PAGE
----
That, my friends, worked like a charm. Not only did it give me a realistic look at how I was spending my money, it also gave me some gentle guidance for how to improve in the exact areas where it made sense for me to improve. That’s incredibly useful guidance for anyone.
Mistake #8: I Focused Almost Entirely on My Paycheck-to-Paycheck Finances
Many of my spending choices on a day-to-day basis were once made based on the current balance of my checking account and the current balance of my credit cards. I’d check my balance at an ATM or look at my credit card balance online and if I had the money, I’d buy the thing I wanted.
Sure, I’d mentally account for things like “food I will need to buy between now and payday,” but that was about as far as future thinking went.
Unsurprisingly, this failed me many times, and I’m not just talking about emergencies. It failed me even worse in terms of big expenses that I would see coming down the road.
For example, I knew that I would need a vehicle for about a year in advance of when I was actually forced to buy a new vehicle back then (my old red truck), but did I save for it? Nope. It was an expense that was more than a pay period down the road.
What changed is that I finally lifted my head and looked more than two weeks down the road. Rather than looking at my expenses and asking myself whether they seemed worthwhile right now, I started asking myself whether they would still be considered worthwhile in a month or two. I began to look at the obstacles coming down the road as not something my “future self” would take care of, but something I needed to start handling right away.
What happened? Before very long, my day-to-day life became a lot smoother.
Mistake #9: I Didn’t Talk About Goals with Sarah in Any Realistic Fashion
Sarah and I talked about goals on occasion, but it was in a very vague sense. It was more about sharing dreams than about things that we might actually accomplish in the future together.
We simply did not bother to establish any specific shared goals during the first few years of our marriage. Our “big ideas” remained very vague and had a timeline that stretched out into some unspecific future, which allowed us both to not worry about taking any actions right now. Unsurprisingly, those “big ideas” floundered.
What changed? We started having a lot of detailed conversations about what we wanted for the future. Without question these were painful at first, but over time they became easier and easier. We started talking about what exactly we needed to do to buy a house or to achieve our career goals or provide the things our children would need, and we started creating real timelines for those things that required us to start taking action now. Not only that, we became each other’s cheerleader for those kinds of positive moves.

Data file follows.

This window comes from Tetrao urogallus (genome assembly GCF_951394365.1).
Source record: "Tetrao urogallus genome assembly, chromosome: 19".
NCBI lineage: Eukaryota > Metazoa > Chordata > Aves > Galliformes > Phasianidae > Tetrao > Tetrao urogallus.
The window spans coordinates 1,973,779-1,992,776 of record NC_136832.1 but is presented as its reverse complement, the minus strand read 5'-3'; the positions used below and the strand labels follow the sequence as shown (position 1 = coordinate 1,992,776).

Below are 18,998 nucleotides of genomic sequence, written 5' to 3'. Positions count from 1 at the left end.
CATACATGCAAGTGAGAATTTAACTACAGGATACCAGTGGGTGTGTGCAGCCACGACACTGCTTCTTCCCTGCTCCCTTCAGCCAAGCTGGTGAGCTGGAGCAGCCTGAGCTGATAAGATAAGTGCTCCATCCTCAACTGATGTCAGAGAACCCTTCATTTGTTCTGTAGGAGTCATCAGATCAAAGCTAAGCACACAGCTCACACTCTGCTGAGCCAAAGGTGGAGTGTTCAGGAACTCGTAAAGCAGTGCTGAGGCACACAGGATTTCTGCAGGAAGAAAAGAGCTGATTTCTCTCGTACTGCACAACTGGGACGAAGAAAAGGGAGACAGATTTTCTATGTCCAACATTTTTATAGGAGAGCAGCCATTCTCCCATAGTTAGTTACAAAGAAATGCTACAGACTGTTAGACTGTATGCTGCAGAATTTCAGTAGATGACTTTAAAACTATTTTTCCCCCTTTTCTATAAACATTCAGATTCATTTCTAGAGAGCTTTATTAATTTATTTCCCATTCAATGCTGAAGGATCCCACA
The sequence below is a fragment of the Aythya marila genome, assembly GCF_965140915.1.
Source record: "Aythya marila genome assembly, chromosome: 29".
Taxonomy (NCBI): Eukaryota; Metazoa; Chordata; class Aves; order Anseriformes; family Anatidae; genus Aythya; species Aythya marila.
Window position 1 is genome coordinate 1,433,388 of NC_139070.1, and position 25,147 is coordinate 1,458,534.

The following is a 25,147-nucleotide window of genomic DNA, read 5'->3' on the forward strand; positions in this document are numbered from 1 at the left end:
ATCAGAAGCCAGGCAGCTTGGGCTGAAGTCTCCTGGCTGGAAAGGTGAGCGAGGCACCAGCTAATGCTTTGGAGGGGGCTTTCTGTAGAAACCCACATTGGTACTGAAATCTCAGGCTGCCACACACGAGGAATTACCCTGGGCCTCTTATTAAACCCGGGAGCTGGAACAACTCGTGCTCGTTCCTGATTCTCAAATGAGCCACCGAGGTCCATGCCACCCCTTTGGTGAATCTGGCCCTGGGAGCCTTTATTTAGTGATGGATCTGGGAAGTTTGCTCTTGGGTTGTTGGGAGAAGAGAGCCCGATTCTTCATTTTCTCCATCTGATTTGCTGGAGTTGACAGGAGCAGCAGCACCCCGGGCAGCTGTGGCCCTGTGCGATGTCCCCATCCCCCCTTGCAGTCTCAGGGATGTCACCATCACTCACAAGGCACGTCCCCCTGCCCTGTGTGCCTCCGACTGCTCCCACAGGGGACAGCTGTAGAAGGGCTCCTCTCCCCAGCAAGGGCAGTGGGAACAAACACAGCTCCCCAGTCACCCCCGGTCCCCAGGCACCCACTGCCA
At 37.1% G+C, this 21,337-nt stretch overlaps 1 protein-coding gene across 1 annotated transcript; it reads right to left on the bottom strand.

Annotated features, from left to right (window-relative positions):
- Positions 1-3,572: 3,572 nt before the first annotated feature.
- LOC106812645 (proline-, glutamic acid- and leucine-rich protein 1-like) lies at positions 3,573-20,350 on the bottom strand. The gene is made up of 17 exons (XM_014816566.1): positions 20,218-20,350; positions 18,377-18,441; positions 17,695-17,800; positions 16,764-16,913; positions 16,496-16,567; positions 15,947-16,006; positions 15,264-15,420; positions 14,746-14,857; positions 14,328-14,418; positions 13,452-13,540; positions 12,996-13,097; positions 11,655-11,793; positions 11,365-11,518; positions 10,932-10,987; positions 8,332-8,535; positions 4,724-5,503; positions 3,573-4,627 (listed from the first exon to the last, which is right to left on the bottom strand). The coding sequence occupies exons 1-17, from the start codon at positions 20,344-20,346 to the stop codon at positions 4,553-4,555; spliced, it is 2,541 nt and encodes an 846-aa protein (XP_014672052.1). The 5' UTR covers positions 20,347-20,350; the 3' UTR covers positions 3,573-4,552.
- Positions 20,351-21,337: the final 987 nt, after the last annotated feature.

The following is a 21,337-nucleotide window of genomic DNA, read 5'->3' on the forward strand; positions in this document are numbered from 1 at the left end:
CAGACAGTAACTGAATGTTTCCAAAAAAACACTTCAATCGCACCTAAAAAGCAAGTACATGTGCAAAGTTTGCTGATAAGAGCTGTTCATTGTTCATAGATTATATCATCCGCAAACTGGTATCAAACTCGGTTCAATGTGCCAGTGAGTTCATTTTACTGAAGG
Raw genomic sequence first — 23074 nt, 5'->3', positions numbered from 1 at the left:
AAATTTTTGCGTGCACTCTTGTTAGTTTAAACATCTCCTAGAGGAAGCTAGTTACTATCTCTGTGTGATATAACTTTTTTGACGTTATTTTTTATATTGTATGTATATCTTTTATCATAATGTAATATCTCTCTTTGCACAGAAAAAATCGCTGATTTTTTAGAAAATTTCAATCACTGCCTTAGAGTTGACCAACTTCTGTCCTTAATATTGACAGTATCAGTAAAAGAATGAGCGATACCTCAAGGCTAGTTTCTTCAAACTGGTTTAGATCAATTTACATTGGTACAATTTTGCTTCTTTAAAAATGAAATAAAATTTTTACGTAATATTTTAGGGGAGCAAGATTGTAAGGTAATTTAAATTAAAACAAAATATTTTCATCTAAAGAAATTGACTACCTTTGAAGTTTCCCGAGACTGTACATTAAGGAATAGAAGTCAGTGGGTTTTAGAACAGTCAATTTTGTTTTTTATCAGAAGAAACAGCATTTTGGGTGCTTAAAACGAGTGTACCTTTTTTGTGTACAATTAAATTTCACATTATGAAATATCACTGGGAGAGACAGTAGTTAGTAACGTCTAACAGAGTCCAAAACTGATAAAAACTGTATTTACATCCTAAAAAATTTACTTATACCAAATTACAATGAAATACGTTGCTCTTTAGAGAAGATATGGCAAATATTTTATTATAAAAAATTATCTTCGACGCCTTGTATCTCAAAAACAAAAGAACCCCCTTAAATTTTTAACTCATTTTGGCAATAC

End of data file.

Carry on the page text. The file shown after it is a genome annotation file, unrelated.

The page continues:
Mistake #10: I ‘Rented’ an Apartment with a Friend Without My Name on the Lease
This was a very old mistake from the late 1990s. I rented an apartment with some friends, but when the papers were signed, only some of the names were actually on the lease. Mine wasn’t.
At first, there wasn’t any problem, but a few months into the arrangement, a big fight broke out between a roommate that was on the lease and one that wasn’t. The one that wasn’t was unceremoniously tossed out, even though most of us were on the side of that roommate.
After that, I was pretty paranoid about disagreeing with anyone who was on the lease, and so I spent a lot of my free time looking for other housing options. It wasn’t long until I was out of there, but not without a lot of stress.
It could have easily been me being the one evicted.
After that, I never rented an apartment or a house without my name on the lease, period. Ceding control of my housing to someone else – outside of the landlord/tenant arrangement – was a giant mistake that could have ended in disaster. No matter what happens in my life, I will do everything in my power to never, ever repeat it.
Mistake #11: I Believed Spending Money on Showy Stuff Made People Perceive Me Better
I bought an expensive watch. I bought a really nice vehicle to drive. I bought expensive clothes. I bought several gadgets, including a “too soon for prime time” smartphone.
Why? I bought all of that stuff because I thought it would make others perceive me better. I thought it would build up some respect from my professional peers and establish me as someone “successful” in that group.
It turns out that the only things that really mattered during that period were the things I actually achieved at work. I could have shown up dressed like a homeless person and it really wouldn’t have mattered.
Yes, there are some career situations where your mode of dress does matter, but they’re in the minority. Rarely, if ever, do your clothes matter, nor does the car that you drive. What matters is you – your achievements, your willingness to work hard, your skills, your willingness to build skills.
Mistake #12: I Bought Very Expensive Things with a Credit Card and Without Savings